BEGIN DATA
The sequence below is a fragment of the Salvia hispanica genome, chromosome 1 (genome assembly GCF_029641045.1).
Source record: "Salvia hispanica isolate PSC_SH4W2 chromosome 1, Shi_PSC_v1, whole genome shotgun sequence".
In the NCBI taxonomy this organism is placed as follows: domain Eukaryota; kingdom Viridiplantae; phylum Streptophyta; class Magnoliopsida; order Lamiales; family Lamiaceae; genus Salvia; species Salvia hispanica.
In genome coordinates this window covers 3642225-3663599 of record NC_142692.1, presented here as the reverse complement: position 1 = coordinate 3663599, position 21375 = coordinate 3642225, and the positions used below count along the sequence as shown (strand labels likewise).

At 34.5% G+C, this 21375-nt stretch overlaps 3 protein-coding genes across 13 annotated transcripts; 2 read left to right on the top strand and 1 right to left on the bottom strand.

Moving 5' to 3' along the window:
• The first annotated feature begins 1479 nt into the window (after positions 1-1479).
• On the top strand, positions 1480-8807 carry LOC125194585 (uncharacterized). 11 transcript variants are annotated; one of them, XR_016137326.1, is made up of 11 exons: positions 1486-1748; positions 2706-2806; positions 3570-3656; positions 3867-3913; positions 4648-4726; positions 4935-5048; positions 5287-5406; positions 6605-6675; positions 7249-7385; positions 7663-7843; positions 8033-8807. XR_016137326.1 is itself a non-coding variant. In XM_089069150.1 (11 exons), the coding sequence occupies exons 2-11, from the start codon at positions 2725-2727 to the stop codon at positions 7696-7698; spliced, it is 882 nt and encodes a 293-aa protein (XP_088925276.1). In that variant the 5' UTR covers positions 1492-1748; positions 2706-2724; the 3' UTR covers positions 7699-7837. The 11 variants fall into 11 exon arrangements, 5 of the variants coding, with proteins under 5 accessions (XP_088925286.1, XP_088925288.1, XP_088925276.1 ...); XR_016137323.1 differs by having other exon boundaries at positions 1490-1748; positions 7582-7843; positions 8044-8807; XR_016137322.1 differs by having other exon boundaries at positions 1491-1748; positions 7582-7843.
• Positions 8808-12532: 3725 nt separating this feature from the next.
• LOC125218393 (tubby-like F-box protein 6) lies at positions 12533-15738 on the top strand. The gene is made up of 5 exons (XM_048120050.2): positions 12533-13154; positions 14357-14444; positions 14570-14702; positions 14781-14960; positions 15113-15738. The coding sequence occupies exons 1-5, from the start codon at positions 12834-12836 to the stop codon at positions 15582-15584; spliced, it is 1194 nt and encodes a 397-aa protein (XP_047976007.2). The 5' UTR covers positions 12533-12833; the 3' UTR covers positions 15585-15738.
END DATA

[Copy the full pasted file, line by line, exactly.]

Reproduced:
The sequence below is a fragment of the Salvia hispanica genome, chromosome 1 (genome assembly GCF_029641045.1).
Source record: "Salvia hispanica isolate PSC_SH4W2 chromosome 1, Shi_PSC_v1, whole genome shotgun sequence".
In the NCBI taxonomy this organism is placed as follows: domain Eukaryota; kingdom Viridiplantae; phylum Streptophyta; class Magnoliopsida; order Lamiales; family Lamiaceae; genus Salvia; species Salvia hispanica.
In genome coordinates this window covers 3642225-3663599 of record NC_142692.1, presented here as the reverse complement: position 1 = coordinate 3663599, position 21375 = coordinate 3642225, and the positions used below count along the sequence as shown (strand labels likewise).

At 34.5% G+C, this 21375-nt stretch overlaps 3 protein-coding genes across 13 annotated transcripts; 2 read left to right on the top strand and 1 right to left on the bottom strand.

Moving 5' to 3' along the window:
• The first annotated feature begins 1479 nt into the window (after positions 1-1479).
• On the top strand, positions 1480-8807 carry LOC125194585 (uncharacterized). 11 transcript variants are annotated; one of them, XR_016137326.1, is made up of 11 exons: positions 1486-1748; positions 2706-2806; positions 3570-3656; positions 3867-3913; positions 4648-4726; positions 4935-5048; positions 5287-5406; positions 6605-6675; positions 7249-7385; positions 7663-7843; positions 8033-8807. XR_016137326.1 is itself a non-coding variant. In XM_089069150.1 (11 exons), the coding sequence occupies exons 2-11, from the start codon at positions 2725-2727 to the stop codon at positions 7696-7698; spliced, it is 882 nt and encodes a 293-aa protein (XP_088925276.1). In that variant the 5' UTR covers positions 1492-1748; positions 2706-2724; the 3' UTR covers positions 7699-7837. The 11 variants fall into 11 exon arrangements, 5 of the variants coding, with proteins under 5 accessions (XP_088925286.1, XP_088925288.1, XP_088925276.1 ...); XR_016137323.1 differs by having other exon boundaries at positions 1490-1748; positions 7582-7843; positions 8044-8807; XR_016137322.1 differs by having other exon boundaries at positions 1491-1748; positions 7582-7843.
• Positions 8808-12532: 3725 nt separating this feature from the next.
• LOC125218393 (tubby-like F-box protein 6) lies at positions 12533-15738 on the top strand. The gene is made up of 5 exons (XM_048120050.2): positions 12533-13154; positions 14357-14444; positions 14570-14702; positions 14781-14960; positions 15113-15738. The coding sequence occupies exons 1-5, from the start codon at positions 12834-12836 to the stop codon at positions 15582-15584; spliced, it is 1194 nt and encodes a 397-aa protein (XP_047976007.2). The 5' UTR covers positions 12533-12833; the 3' UTR covers positions 15585-15738.